Autism Delaware awards scholarships to four UD students
9:10 a.m., May 27, 2014--The four recipients of the 2014 Autism Delaware Daniel and Lois Gray Memorial Scholarship are University of Delaware students Veronica D’Amico, Lael Houston, Elizabeth McCabe and Taylor Soave.
Established by Autism Delaware Secretary John Fisher Gray and autism advocate Elizabeth Fisher Gray, the scholarship was created in memory of Daniel and Lois Gray, who had a grandchild with autism spectrum disorder (ASD).
A model of leadership
For the Record, Oct. 9, 2015
To be eligible for the scholarship, a graduate or undergraduate student must be matriculated full time at UD; major in special education, psychology, linguistics, or speech pathology; plan on becoming a teacher or other professional in the ASD community; and maintain a cumulative grade point average of at least 3.0.
D’Amico is working toward a master’s degree in education, exceptional children and youth, with a certificate in ASD and severe disabilities.
According to her undergraduate faculty at UD, “D’Amico demonstrated a remarkable initiative to reinforce class expectations and to promote appropriate behavior through positive reinforcement. Ms. D’Amico unfailingly provided positive feedback and support while maintaining challenging learning expectations. She consistently expected and maintained respectful interactions among students.”
With graduation set for May 2015, the Lewes, Delaware, native plans to teach in an ASD-specific early intervention program in Delaware similar to the Sussex Consortium Delaware Autism Program, where D’Amico works over the summer.
Houston is a sophomore with a double major in neuroscience and public policy with a minor in legal studies. Her goal is to earn degrees in both medicine and law.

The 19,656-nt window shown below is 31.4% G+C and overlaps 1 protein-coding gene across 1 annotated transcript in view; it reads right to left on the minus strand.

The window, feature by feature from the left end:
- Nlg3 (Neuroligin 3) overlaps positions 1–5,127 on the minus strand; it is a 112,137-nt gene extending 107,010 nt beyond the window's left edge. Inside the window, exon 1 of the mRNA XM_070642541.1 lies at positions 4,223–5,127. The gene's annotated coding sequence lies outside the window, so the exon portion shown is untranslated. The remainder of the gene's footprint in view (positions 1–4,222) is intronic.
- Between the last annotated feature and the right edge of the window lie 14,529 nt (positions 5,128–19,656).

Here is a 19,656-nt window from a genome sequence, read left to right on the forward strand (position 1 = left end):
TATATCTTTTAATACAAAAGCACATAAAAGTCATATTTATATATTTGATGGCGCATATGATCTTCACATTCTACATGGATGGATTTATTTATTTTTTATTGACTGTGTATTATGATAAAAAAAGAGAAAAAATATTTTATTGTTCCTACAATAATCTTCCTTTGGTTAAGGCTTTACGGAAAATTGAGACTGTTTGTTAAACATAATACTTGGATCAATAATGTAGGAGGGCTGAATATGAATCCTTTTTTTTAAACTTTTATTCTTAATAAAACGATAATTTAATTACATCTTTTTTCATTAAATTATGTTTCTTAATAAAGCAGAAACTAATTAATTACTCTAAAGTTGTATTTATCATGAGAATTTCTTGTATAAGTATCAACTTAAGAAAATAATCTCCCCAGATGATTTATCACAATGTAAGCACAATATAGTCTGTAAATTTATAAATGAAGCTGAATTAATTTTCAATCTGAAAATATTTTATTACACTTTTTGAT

In medicine, Houston intends to become a neurologist and research ASD-related diagnoses, determine ASD’s cause and possible treatment, and methodize prevention. On the law side, Houston plans to become an ASD advocate to ensure that “rights are protected and voices are heard.”
A former member of Junior Partners in Policymaking, Houston is now the youngest member of Partners in Policymaking, working on the employment issues faced by people with ASD, including the creation of a fair, more competitive living wage. In addition to being named a national advanced placement scholar, the Dover native has received the Jefferson Award for Public Service and the President’s Volunteer Service Award.
McCabe is studying elementary education with a concentration in special education and a minor in disabilities studies in a bachelor’s degree program, and also is working toward a master’s degree in education, ASD and severe disabilities. Her goal is to teach children with ASD in an early intervention program.
In addition to being an international student volunteer in the Dominican Republic, the Villanova, Pennsylvania, native has volunteered as a coach-mentor at the University of Delaware’s Center for Disabilities Studies, a tutor at Newark’s Early Learning Center, and at the Activities for Adapted Movements and Skills Program.
In Soave’s plan to work as a speech-language pathologist with children with ASD, the UD junior has shadowed numerous speech-language pathologists and is currently majoring in cognitive science with a minor in disabilities studies and educational studies.
Soave has also worked at Key to Me Therapy (a therapy center for children with disabilities), is a play therapist (using a form of psychotherapy in which children use play to express themselves), and has tutored children with intellectual disabilities.
In addition to being inducted into the National Society for Collegiate Scholars, the Holmdel, New Jersey, native is an active member of the National Student Speech Hearing Language Association and Autism Speaks U Club as well as philanthropy chair for Alpha Xi Delta, a campus sorority that fundraises to benefit Autism Speaks.